What's good for GM isn't bad for its dealers, says General Motors Corp. President and CEO Richard Wagoner in a keynote speech at the National Automobile Dealers Association.
“This isn't a zero-sum game,” Mr. Wagoner tells dealers. “Your gain is not necessarily my loss. My loss is not necessarily your gain. I think we can grow the business such that everyone has a chance to gain — and that's exactly what we have to do.
“It's time we start working together again — to grow the entire business. To do that, it's going to take some new thinking on all our parts — and that starts with better communication.”
It was at last year's NADA convention that GM executives admitted the folly of a corporate plan to buy up to 800 dealerships.
Since then, GM has emphasized the need for better communications with its dealers.
Outgoing NADA Chairman Harold B. Wells, in his convention speech, sounded similar themes as Mr. Wagoner.
“The stakes are too high for us not to maintain meaningful, two-way dialogues,” says Mr. Wells.
Factory/dealer communications can be more effective if more attention is given to areas of common interest, Mr. Wagoner says.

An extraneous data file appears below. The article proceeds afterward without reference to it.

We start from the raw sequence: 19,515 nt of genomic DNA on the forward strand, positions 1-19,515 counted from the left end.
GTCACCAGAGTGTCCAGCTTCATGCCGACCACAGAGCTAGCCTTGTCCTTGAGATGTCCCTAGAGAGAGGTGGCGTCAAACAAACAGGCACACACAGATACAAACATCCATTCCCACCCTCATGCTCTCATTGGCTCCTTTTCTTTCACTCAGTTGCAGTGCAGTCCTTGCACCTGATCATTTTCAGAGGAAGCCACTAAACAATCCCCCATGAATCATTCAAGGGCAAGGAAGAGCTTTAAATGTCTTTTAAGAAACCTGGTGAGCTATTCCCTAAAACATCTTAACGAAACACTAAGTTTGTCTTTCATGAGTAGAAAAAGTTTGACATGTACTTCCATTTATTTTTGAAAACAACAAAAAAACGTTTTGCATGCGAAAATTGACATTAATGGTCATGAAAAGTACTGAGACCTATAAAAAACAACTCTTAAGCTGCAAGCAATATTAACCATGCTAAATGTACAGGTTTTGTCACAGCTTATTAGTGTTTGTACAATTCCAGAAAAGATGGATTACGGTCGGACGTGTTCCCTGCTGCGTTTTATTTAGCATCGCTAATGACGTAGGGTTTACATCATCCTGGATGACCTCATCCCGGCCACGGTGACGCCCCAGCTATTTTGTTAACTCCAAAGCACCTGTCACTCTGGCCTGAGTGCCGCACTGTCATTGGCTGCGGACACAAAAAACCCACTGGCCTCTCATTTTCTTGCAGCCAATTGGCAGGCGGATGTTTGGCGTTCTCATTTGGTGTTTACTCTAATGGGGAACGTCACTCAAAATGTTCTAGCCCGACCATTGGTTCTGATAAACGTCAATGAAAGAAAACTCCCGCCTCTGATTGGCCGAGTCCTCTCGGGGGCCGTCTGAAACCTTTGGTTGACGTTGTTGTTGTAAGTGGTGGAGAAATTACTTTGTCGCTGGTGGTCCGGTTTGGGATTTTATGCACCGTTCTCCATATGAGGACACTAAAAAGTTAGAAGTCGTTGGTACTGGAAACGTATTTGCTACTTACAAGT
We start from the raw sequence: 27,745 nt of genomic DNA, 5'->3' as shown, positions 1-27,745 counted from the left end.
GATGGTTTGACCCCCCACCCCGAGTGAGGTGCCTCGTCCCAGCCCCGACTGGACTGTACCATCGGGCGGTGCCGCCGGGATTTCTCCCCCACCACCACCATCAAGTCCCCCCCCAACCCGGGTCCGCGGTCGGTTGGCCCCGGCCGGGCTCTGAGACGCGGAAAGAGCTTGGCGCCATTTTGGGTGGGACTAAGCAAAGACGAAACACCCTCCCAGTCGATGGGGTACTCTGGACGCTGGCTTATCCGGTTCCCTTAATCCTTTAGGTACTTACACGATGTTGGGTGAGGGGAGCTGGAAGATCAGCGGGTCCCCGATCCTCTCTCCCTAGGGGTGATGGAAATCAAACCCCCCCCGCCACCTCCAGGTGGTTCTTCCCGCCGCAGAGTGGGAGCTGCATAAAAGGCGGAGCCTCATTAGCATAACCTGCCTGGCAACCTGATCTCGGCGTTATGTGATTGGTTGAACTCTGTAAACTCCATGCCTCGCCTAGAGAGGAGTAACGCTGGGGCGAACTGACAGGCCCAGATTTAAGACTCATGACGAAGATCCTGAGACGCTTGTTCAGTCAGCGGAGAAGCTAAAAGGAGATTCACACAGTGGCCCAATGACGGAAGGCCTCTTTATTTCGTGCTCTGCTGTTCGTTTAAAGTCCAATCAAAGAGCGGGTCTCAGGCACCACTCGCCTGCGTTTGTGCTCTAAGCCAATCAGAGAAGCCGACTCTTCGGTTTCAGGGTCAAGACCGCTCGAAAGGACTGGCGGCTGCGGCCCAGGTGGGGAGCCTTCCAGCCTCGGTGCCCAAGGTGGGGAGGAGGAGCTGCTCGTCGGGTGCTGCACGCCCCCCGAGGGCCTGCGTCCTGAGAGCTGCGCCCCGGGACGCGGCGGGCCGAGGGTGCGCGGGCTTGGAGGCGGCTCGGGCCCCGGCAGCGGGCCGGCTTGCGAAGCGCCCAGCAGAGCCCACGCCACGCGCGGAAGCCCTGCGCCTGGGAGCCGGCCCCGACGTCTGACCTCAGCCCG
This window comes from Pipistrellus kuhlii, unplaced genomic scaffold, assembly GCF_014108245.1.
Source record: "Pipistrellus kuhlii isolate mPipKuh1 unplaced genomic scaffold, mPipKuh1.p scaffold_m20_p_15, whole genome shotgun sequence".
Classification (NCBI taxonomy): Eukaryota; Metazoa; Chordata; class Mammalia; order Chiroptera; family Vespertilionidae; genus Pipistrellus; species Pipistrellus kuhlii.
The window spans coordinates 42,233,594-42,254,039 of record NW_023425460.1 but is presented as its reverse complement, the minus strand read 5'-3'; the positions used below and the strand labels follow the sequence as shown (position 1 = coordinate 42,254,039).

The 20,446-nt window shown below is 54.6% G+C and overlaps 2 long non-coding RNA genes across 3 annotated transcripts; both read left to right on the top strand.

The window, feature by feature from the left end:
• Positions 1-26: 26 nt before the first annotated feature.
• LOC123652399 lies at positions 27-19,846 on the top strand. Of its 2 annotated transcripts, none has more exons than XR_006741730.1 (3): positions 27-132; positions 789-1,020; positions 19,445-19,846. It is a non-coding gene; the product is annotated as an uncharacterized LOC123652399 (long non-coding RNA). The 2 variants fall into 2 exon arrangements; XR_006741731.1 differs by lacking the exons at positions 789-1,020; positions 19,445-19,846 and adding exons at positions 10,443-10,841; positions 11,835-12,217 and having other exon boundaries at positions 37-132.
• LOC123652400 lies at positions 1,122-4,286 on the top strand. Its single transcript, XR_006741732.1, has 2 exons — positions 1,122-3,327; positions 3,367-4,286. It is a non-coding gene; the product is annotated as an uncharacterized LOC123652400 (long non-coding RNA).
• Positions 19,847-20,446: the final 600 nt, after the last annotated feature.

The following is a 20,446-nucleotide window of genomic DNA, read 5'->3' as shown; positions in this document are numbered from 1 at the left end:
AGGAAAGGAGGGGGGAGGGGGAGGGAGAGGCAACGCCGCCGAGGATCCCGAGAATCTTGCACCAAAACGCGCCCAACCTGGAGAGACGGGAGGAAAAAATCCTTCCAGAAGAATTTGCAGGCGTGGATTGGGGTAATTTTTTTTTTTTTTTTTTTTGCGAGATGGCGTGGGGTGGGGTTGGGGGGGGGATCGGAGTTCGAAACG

“Dealer and OEM interests are mutually consistent 90% percent of the time. But too much of our communications are focused on our areas of disagreement and difference.”
Mr. Wagoner acknowledges that many of GM's past attempts at innovation — GM Retail Holdings, the rotary engine and the assembly line robots of the ’80s — did not work out.
He emphasized that the failures are part of the learning process.
Buzz Sands of Sands Chevrolet in Glendale, AZ, sympathizes with some of the tough decisions GM has made in the past year.
“We've had some disappointments in the past but hopefully things will continue in an upward direction,” says Mr. Sands.
On better communications, an Idaho Chevy-Olds dealer says, “Let's stop talking about it and let's get going on it.”